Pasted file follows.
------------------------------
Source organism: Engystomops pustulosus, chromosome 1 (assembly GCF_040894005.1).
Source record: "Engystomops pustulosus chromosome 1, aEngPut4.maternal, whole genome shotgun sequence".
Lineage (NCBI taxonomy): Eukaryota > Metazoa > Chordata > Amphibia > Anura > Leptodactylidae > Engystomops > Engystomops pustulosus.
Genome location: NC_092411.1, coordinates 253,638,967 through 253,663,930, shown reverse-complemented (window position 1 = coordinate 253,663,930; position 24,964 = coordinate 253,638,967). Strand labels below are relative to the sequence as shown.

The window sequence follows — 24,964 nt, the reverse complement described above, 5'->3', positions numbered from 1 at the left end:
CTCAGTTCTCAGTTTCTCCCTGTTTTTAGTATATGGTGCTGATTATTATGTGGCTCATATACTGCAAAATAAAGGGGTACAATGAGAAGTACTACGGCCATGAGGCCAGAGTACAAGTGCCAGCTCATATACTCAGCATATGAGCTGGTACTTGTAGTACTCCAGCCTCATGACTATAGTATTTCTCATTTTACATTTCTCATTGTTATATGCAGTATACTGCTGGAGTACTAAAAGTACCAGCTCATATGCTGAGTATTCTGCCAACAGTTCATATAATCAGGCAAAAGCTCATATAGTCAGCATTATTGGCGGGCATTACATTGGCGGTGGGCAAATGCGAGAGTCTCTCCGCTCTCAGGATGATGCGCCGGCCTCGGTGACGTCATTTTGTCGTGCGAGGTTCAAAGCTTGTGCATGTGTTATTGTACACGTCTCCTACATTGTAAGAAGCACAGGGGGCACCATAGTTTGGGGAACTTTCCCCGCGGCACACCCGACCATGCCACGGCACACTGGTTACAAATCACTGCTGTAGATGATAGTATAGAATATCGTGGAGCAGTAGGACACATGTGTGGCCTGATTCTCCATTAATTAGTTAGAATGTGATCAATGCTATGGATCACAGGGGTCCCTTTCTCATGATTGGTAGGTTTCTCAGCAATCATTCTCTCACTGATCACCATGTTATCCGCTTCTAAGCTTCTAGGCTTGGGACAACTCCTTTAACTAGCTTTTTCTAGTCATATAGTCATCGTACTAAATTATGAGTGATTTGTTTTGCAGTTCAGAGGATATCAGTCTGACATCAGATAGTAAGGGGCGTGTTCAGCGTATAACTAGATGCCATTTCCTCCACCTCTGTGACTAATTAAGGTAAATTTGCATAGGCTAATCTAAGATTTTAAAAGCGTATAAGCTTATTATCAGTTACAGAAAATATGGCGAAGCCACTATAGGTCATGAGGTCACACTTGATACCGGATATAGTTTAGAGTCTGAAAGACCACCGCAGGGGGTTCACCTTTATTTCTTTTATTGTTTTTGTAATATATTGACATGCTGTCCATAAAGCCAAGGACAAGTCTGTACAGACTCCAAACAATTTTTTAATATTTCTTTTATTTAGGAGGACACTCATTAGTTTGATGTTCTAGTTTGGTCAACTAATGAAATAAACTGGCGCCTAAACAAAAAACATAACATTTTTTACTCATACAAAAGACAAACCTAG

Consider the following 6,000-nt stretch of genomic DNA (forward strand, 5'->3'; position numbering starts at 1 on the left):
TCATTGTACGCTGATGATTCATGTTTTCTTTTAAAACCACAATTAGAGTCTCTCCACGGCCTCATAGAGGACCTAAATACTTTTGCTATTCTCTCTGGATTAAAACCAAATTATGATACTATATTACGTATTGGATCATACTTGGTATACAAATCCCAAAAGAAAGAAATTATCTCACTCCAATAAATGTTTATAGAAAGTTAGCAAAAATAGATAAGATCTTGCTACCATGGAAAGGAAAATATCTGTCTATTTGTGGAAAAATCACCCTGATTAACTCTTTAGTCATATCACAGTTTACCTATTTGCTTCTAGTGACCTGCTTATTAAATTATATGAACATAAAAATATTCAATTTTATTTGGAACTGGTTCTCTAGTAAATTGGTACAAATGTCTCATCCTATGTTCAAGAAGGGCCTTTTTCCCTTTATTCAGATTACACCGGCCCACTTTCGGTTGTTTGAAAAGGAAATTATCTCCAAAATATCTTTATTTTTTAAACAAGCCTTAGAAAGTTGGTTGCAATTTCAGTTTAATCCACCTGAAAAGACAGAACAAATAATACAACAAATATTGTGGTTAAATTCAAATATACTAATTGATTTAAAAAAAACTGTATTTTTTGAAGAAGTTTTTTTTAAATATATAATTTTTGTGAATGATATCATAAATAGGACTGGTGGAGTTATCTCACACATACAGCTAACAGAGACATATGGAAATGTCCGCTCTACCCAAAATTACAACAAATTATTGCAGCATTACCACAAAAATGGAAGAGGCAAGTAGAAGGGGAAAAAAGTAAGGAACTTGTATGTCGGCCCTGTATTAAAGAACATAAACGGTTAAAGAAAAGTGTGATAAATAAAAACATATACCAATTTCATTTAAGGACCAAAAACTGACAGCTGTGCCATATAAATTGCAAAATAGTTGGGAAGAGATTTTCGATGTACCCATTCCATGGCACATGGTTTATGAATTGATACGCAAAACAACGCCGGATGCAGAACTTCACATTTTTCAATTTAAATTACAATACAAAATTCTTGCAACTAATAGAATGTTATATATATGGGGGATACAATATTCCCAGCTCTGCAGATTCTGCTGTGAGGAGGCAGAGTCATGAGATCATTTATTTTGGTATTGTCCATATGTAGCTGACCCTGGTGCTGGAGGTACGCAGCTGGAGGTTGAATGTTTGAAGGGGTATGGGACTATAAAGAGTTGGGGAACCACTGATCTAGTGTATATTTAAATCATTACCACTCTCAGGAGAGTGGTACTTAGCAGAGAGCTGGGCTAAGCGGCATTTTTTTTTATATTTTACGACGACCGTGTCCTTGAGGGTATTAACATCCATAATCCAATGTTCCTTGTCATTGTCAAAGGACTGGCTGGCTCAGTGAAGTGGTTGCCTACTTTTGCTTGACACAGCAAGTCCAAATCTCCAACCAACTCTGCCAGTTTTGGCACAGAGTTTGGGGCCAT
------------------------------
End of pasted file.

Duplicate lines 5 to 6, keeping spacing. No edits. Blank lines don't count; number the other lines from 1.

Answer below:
The window sequence follows — 24,964 nt, the reverse complement described above, 5'->3', positions numbered from 1 at the left end:
CTCAGTTCTCAGTTTCTCCCTGTTTTTAGTATATGGTGCTGATTATTATGTGGCTCATATACTGCAAAATAAAGGGGTACAATGAGAAGTACTACGGCCATGAGGCCAGAGTACAAGTGCCAGCTCATATACTCAGCATATGAGCTGGTACTTGTAGTACTCCAGCCTCATGACTATAGTATTTCTCATTTTACATTTCTCATTGTTATATGCAGTATACTGCTGGAGTACTAAAAGTACCAGCTCATATGCTGAGTATTCTGCCAACAGTTCATATAATCAGGCAAAAGCTCATATAGTCAGCATTATTGGCGGGCATTACATTGGCGGTGGGCAAATGCGAGAGTCTCTCCGCTCTCAGGATGATGCGCCGGCCTCGGTGACGTCATTTTGTCGTGCGAGGTTCAAAGCTTGTGCATGTGTTATTGTACACGTCTCCTACATTGTAAGAAGCACAGGGGGCACCATAGTTTGGGGAACTTTCCCCGCGGCACACCCGACCATGCCACGGCACACTGGTTACAAATCACTGCTGTAGATGATAGTATAGAATATCGTGGAGCAGTAGGACACATGTGTGGCCTGATTCTCCATTAATTAGTTAGAATGTGATCAATGCTATGGATCACAGGGGTCCCTTTCTCATGATTGGTAGGTTTCTCAGCAATCATTCTCTCACTGATCACCATGTTATCCGCTTCTAAGCTTCTAGGCTTGGGACAACTCCTTTAACTAGCTTTTTCTAGTCATATAGTCATCGTACTAAATTATGAGTGATTTGTTTTGCAGTTCAGAGGATATCAGTCTGACATCAGATAGTAAGGGGCGTGTTCAGCGTATAACTAGATGCCATTTCCTCCACCTCTGTGACTAATTAAGGTAAATTTGCATAGGCTAATCTAAGATTTTAAAAGCGTATAAGCTTATTATCAGTTACAGAAAATATGGCGAAGCCACTATAGGTCATGAGGTCACACTTGATACCGGATATAGTTTAGAGTCTGAAAGACCACCGCAGGGGGTTCACCTTTATTTCTTTTATTGTTTTTGTAATATATTGACATGCTGTCCATAAAGCCAAGGACAAGTCTGTACAGACTCCAAACAATTTTTTAATATTTCTTTTATTTAGGAGGACACTCATTAGTTTGATGTTCTAGTTTGGTCAACTAATGAAATAAACTGGCGCCTAAACAAAAAACATAACATTTTTTACTCATACAAAAGACAAACCTAG